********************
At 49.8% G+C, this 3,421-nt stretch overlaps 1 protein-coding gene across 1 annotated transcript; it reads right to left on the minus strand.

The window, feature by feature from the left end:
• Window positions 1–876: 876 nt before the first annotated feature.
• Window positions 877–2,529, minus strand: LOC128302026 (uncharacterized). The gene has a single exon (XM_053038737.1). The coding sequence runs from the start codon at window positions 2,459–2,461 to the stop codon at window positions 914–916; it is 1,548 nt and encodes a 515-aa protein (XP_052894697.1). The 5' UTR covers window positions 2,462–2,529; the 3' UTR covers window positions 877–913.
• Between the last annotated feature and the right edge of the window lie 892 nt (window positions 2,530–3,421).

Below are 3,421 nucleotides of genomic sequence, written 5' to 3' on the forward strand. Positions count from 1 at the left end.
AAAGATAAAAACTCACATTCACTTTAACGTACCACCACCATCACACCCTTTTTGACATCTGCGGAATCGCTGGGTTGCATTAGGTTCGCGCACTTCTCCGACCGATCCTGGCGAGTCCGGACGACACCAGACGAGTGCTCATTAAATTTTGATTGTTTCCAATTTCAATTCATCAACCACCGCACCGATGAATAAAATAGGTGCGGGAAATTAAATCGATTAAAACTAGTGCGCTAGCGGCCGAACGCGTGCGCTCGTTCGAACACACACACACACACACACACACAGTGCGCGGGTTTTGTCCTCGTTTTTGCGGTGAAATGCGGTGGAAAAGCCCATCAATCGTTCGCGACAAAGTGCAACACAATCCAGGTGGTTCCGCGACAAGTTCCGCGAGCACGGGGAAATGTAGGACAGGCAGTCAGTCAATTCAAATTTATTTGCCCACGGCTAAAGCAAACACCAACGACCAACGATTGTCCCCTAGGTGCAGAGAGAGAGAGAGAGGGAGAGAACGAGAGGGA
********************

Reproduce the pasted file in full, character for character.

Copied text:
At 49.8% G+C, this 3,421-nt stretch overlaps 1 protein-coding gene across 1 annotated transcript; it reads right to left on the minus strand.

The window, feature by feature from the left end:
• Window positions 1–876: 876 nt before the first annotated feature.
• Window positions 877–2,529, minus strand: LOC128302026 (uncharacterized). The gene has a single exon (XM_053038737.1). The coding sequence runs from the start codon at window positions 2,459–2,461 to the stop codon at window positions 914–916; it is 1,548 nt and encodes a 515-aa protein (XP_052894697.1). The 5' UTR covers window positions 2,462–2,529; the 3' UTR covers window positions 877–913.
• Between the last annotated feature and the right edge of the window lie 892 nt (window positions 2,530–3,421).

Below are 3,421 nucleotides of genomic sequence, written 5' to 3' on the forward strand. Positions count from 1 at the left end.
AAAGATAAAAACTCACATTCACTTTAACGTACCACCACCATCACACCCTTTTTGACATCTGCGGAATCGCTGGGTTGCATTAGGTTCGCGCACTTCTCCGACCGATCCTGGCGAGTCCGGACGACACCAGACGAGTGCTCATTAAATTTTGATTGTTTCCAATTTCAATTCATCAACCACCGCACCGATGAATAAAATAGGTGCGGGAAATTAAATCGATTAAAACTAGTGCGCTAGCGGCCGAACGCGTGCGCTCGTTCGAACACACACACACACACACACACACAGTGCGCGGGTTTTGTCCTCGTTTTTGCGGTGAAATGCGGTGGAAAAGCCCATCAATCGTTCGCGACAAAGTGCAACACAATCCAGGTGGTTCCGCGACAAGTTCCGCGAGCACGGGGAAATGTAGGACAGGCAGTCAGTCAATTCAAATTTATTTGCCCACGGCTAAAGCAAACACCAACGACCAACGATTGTCCCCTAGGTGCAGAGAGAGAGAGAGAGGGAGAGAACGAGAGGGA